Eucharist – 3rd Sunday of Easter – 18th April
LUKE 24 v36-48u
Jesus himself stood among them and said to them, “Peace be with you.” They were startled and terrified, and thought that they were seeing a ghost. He said to them, “Why are you frightened, and why do doubts arise in your hearts? Look at my hands and my feet; see that it is I myself. Touch me and see; for a ghost does not have flesh and bones as you see that I have.” And when he had said this, he showed them his hands and his feet. While in their joy they were disbelieving and still wondering, he said to them, “Have you anything here to eat?” They gave him a piece of broiled fish, and he took it and ate in their presence.
Then he said to them, “These are my words that I spoke to you while I was still with you—that everything written about me in the law of Moses, the prophets, and the psalms must be fulfilled.” Then he opened their minds to understand the scriptures, and he said to them, “Thus it is written, that the Messiah is to suffer and to rise from the dead on the third day, and that repentance and forgiveness of sins is to be proclaimed in his name to all nations, beginning from Jerusalem. You are witnesses of these things.
When I was a kid, there was a farmer’s field near our primary school, and inside the field was a deserted old barn house. Rumours went around the neighbourhood that the barn was haunted by an old man that used to live there, and that every night he would appear at the top window and walk slowly down the disused staircase towards the front of the house. One night, after school, my friends and I walked home past the old barn house and one of my friends said, ‘let’s walk over and see if we can see the ghost – I dare you!’ So, daring each other on, we walked down to the barn house to see if we could see this strange haunted figure. Creeping up slowly to the house, we suddenly heard a loud crack, like someone chopping wood. We turned around and there was a tall scary-looking man behind us! He looked pretty rough round the edges with cuts and grazes on his arms and tattoos everywhere, and he stared menacing at us as if to say, ‘WHAT ARE YOU DOING ON MY LAND!!!’ He scared the living daylights out of us, especially as he had two equally menacing-looking dogs with him. Understandably, my friends and I ran a mile! ‘I don’t ever want to go back there again, he was well scary’ said one of my friends, ‘way more scary than actually seeing the ghost!’
In our gospel passage, Jesus’ followers are in the Upper Room when the Risen Jesus appears in front of them. They’re naturally scared, thinking that this was a ghost in front of them! But actually, what scared them even more, was the gradual realisation that this Jesus wasn’t a ghost at all, but the real deal – their real, flesh-and-blood friend Jesus now stood right in front of them! And just like the scary farmer outside the haunted barn, this Jesus looked a bit rough and ready! OK, Jesus didn’t have tattoos and he wasn’t accompanied by a couple of Rottweilers like the scary farmer, but still, he did look a little roughed up; he didn’t have cuts and grazes but rather, wounds in his hands and side. He shows his wounds to his friends, still bearing the marks of the nails and spear that pierced him on the cross.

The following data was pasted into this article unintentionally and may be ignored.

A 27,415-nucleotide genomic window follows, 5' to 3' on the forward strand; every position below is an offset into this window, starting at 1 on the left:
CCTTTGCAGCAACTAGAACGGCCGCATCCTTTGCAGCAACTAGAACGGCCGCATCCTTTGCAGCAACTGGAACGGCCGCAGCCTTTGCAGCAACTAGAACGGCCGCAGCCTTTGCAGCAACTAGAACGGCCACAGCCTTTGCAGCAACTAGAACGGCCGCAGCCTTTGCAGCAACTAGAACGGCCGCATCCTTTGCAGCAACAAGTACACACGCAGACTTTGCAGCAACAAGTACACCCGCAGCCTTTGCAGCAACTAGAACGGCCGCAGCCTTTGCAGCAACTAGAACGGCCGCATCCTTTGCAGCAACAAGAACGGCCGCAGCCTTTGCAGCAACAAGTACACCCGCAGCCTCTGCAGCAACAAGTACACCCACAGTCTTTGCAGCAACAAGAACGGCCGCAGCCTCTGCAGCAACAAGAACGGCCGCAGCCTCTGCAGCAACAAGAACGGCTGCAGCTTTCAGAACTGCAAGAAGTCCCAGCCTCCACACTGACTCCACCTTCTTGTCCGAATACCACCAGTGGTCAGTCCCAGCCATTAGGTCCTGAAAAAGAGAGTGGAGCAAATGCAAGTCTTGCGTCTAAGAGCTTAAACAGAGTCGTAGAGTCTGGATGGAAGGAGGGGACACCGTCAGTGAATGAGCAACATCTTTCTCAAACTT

If God is perfect, then surely Jesus would have been raised to look perfect too? Or so you would think? But actually – NO – God raises Jesus looking imperfect, with an imperfect, still wounded, body! Not a pristine Jesus, but the real Jesus! I wonder, if Jesus had been raised clean, pristine and perfect, then maybe he would only be able to help those people who are clean, pristine and perfect themselves. Perhaps by being raised wounded, Jesus can now heal and help wounded people, people just like you and me. As it says in the book of Isaiah, ‘by his wounds we are healed’ (Isaiah 53:5).
And so still today, this rough and ready looking Jesus, Jesus bearing the scars of the cross, still reaches out to rough-and-ready folk like us (and rough-and-ready folk like the scary farmer). The wounded Jesus still reaches out to people who have been wounded by life, and through his wounds, he heals and restores us.
And what if our own wounds can actually bring healing to others? Perhaps it’s those of us who have been wounded – those who have known pain, disappointment, suffering and the harsh realities of life – who are best equipped to reach out to others in their pain and grief? So those people who have known illness and come through it can best reach out to touch and bless people going through the same troubles themselves; people who have known bereavement are best equipped to reach and touch those who are grieving; and those who have known rejection best equipped to reach out and comfort those who feel rejected and abandoned by society. I was reading the other day about Michael J. Fox (I’m sure you’ll remember the classic Back to the Future films). Michael was diagnosed with Parkinson’s disease some years ago, but in recent years, has set up a foundation for Parkinson’s research, traveling around the world giving talks to help and comfort others with the same condition. Taking his wounded-ness and turning it round for the help and healing of other people who are suffering.
My old pastor once said, ‘those pains, those hurts, those scars and inconsistencies that you feel in your life; don’t try to hide them, don’t try to mask them, they are your gift to the world’. And so I pray that God will take us – including those of us who are a bit rough round the edges, and those of us with past pains, hurts and wounds – and somehow use us to be agents of healing to those around us, and to be channels of God’s love into our hurting and wounded world, transforming lives in the name of our Risen God!
Have a good week!
PS – Oh, according to some friends, the scary farmer is still there years later! Perhaps he was the ghost after all!